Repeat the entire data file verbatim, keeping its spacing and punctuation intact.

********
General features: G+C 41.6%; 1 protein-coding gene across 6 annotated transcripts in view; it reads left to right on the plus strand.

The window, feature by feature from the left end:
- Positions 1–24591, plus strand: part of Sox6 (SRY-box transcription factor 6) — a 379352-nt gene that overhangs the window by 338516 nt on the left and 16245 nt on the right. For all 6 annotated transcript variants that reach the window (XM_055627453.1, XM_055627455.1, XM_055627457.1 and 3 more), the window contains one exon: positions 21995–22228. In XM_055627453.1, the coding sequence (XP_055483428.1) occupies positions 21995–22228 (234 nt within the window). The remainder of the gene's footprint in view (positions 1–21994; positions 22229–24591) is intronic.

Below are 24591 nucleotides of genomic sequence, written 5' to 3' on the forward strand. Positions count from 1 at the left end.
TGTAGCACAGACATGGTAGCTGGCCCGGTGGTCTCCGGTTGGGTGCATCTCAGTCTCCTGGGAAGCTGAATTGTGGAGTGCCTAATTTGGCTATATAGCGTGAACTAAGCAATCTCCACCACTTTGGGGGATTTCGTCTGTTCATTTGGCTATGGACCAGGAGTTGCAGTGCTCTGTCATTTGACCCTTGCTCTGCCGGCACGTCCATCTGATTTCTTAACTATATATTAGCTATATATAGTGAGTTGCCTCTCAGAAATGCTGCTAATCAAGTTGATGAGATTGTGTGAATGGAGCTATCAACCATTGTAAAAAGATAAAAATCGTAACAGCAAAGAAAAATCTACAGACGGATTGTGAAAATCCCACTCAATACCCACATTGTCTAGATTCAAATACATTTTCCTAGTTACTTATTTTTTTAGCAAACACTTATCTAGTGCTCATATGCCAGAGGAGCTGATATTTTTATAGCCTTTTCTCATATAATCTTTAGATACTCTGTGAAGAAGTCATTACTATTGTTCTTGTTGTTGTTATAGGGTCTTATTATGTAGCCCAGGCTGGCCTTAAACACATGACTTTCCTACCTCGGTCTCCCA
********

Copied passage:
General features: G+C 41.6%; 1 protein-coding gene across 6 annotated transcripts in view; it reads left to right on the plus strand.

The window, feature by feature from the left end:
- Positions 1–24591, plus strand: part of Sox6 (SRY-box transcription factor 6) — a 379352-nt gene that overhangs the window by 338516 nt on the left and 16245 nt on the right. For all 6 annotated transcript variants that reach the window (XM_055627453.1, XM_055627455.1, XM_055627457.1 and 3 more), the window contains one exon: positions 21995–22228. In XM_055627453.1, the coding sequence (XP_055483428.1) occupies positions 21995–22228 (234 nt within the window). The remainder of the gene's footprint in view (positions 1–21994; positions 22229–24591) is intronic.

Below are 24591 nucleotides of genomic sequence, written 5' to 3' on the forward strand. Positions count from 1 at the left end.
TGTAGCACAGACATGGTAGCTGGCCCGGTGGTCTCCGGTTGGGTGCATCTCAGTCTCCTGGGAAGCTGAATTGTGGAGTGCCTAATTTGGCTATATAGCGTGAACTAAGCAATCTCCACCACTTTGGGGGATTTCGTCTGTTCATTTGGCTATGGACCAGGAGTTGCAGTGCTCTGTCATTTGACCCTTGCTCTGCCGGCACGTCCATCTGATTTCTTAACTATATATTAGCTATATATAGTGAGTTGCCTCTCAGAAATGCTGCTAATCAAGTTGATGAGATTGTGTGAATGGAGCTATCAACCATTGTAAAAAGATAAAAATCGTAACAGCAAAGAAAAATCTACAGACGGATTGTGAAAATCCCACTCAATACCCACATTGTCTAGATTCAAATACATTTTCCTAGTTACTTATTTTTTTAGCAAACACTTATCTAGTGCTCATATGCCAGAGGAGCTGATATTTTTATAGCCTTTTCTCATATAATCTTTAGATACTCTGTGAAGAAGTCATTACTATTGTTCTTGTTGTTGTTATAGGGTCTTATTATGTAGCCCAGGCTGGCCTTAAACACATGACTTTCCTACCTCGGTCTCCCA